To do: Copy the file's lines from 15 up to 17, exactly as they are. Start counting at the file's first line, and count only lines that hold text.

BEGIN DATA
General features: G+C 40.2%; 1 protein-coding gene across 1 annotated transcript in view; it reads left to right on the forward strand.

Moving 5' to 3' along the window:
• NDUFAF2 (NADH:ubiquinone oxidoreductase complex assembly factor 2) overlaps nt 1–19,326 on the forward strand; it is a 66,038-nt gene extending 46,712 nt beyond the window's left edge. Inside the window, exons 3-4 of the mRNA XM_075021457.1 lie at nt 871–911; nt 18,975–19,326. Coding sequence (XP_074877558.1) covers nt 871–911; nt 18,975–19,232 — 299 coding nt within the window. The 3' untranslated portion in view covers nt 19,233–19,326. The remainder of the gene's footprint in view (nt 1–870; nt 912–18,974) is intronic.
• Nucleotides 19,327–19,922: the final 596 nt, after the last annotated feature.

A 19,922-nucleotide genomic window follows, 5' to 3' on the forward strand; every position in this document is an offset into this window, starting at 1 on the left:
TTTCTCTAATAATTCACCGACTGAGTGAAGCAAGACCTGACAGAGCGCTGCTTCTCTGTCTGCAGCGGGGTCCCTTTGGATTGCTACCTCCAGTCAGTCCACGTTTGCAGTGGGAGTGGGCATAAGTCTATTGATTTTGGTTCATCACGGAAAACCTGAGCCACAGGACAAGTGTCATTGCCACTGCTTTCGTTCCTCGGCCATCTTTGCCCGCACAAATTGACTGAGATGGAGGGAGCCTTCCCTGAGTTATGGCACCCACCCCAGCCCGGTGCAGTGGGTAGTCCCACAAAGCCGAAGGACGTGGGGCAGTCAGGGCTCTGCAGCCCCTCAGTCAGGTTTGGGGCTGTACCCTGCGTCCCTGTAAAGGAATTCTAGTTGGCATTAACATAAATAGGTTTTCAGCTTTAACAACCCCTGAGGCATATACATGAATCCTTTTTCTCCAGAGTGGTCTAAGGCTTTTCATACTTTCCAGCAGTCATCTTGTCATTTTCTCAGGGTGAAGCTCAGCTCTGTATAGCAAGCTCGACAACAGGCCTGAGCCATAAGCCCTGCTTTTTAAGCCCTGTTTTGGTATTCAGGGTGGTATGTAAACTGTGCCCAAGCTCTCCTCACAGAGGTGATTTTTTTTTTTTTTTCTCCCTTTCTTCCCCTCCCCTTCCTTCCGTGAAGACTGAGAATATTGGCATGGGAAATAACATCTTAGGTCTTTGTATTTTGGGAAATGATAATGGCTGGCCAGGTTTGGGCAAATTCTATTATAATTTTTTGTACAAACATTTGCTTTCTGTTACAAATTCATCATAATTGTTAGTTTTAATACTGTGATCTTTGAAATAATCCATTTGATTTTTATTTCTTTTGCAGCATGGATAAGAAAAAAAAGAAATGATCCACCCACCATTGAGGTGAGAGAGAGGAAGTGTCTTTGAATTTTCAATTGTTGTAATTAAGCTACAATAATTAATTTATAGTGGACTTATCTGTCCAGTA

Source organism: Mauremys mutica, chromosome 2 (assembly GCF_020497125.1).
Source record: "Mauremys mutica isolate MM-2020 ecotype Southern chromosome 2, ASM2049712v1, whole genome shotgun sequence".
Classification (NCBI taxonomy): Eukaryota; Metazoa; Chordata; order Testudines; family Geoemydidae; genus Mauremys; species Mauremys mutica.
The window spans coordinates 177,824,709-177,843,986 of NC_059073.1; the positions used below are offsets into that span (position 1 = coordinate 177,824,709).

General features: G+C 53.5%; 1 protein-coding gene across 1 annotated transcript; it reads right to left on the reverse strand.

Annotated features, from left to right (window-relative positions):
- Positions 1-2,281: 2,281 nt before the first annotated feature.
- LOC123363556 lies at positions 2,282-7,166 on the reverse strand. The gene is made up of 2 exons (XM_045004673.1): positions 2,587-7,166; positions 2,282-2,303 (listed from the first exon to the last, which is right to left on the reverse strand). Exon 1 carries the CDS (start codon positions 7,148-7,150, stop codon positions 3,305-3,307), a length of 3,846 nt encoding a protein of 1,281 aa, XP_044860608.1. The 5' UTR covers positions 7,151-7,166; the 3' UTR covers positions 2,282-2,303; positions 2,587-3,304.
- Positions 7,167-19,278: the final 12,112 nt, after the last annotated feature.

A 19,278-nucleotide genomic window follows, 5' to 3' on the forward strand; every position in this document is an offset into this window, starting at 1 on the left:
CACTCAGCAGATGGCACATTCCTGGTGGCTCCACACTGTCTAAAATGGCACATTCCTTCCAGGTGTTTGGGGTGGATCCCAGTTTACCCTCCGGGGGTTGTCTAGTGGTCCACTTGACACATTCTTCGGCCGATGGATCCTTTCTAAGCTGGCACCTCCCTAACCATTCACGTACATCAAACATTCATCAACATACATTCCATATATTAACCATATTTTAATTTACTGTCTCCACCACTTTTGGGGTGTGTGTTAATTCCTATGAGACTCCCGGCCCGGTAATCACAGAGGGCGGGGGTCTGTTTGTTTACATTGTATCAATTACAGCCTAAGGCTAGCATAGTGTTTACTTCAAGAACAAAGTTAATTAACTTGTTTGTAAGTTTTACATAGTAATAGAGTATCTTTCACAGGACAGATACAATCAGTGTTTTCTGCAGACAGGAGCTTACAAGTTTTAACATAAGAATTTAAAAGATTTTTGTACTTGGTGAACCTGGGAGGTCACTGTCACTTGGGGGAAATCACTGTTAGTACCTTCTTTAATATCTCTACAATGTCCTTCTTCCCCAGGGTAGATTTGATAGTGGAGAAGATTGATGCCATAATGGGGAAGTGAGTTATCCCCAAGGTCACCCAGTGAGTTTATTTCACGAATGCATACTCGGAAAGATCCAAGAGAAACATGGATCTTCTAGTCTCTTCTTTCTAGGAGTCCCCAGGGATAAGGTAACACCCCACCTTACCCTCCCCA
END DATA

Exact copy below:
- Positions 7,167-19,278: the final 12,112 nt, after the last annotated feature.

A 19,278-nucleotide genomic window follows, 5' to 3' on the forward strand; every position in this document is an offset into this window, starting at 1 on the left:
CACTCAGCAGATGGCACATTCCTGGTGGCTCCACACTGTCTAAAATGGCACATTCCTTCCAGGTGTTTGGGGTGGATCCCAGTTTACCCTCCGGGGGTTGTCTAGTGGTCCACTTGACACATTCTTCGGCCGATGGATCCTTTCTAAGCTGGCACCTCCCTAACCATTCACGTACATCAAACATTCATCAACATACATTCCATATATTAACCATATTTTAATTTACTGTCTCCACCACTTTTGGGGTGTGTGTTAATTCCTATGAGACTCCCGGCCCGGTAATCACAGAGGGCGGGGGTCTGTTTGTTTACATTGTATCAATTACAGCCTAAGGCTAGCATAGTGTTTACTTCAAGAACAAAGTTAATTAACTTGTTTGTAAGTTTTACATAGTAATAGAGTATCTTTCACAGGACAGATACAATCAGTGTTTTCTGCAGACAGGAGCTTACAAGTTTTAACATAAGAATTTAAAAGATTTTTGTACTTGGTGAACCTGGGAGGTCACTGTCACTTGGGGGAAATCACTGTTAGTACCTTCTTTAATATCTCTACAATGTCCTTCTTCCCCAGGGTAGATTTGATAGTGGAGAAGATTGATGCCATAATGGGGAAGTGAGTTATCCCCAAGGTCACCCAGTGAGTTTATTTCACGAATGCATACTCGGAAAGATCCAAGAGAAACATGGATCTTCTAGTCTCTTCTTTCTAGGAGTCCCCAGGGATAAGGTAACACCCCACCTTACCCTCCCCA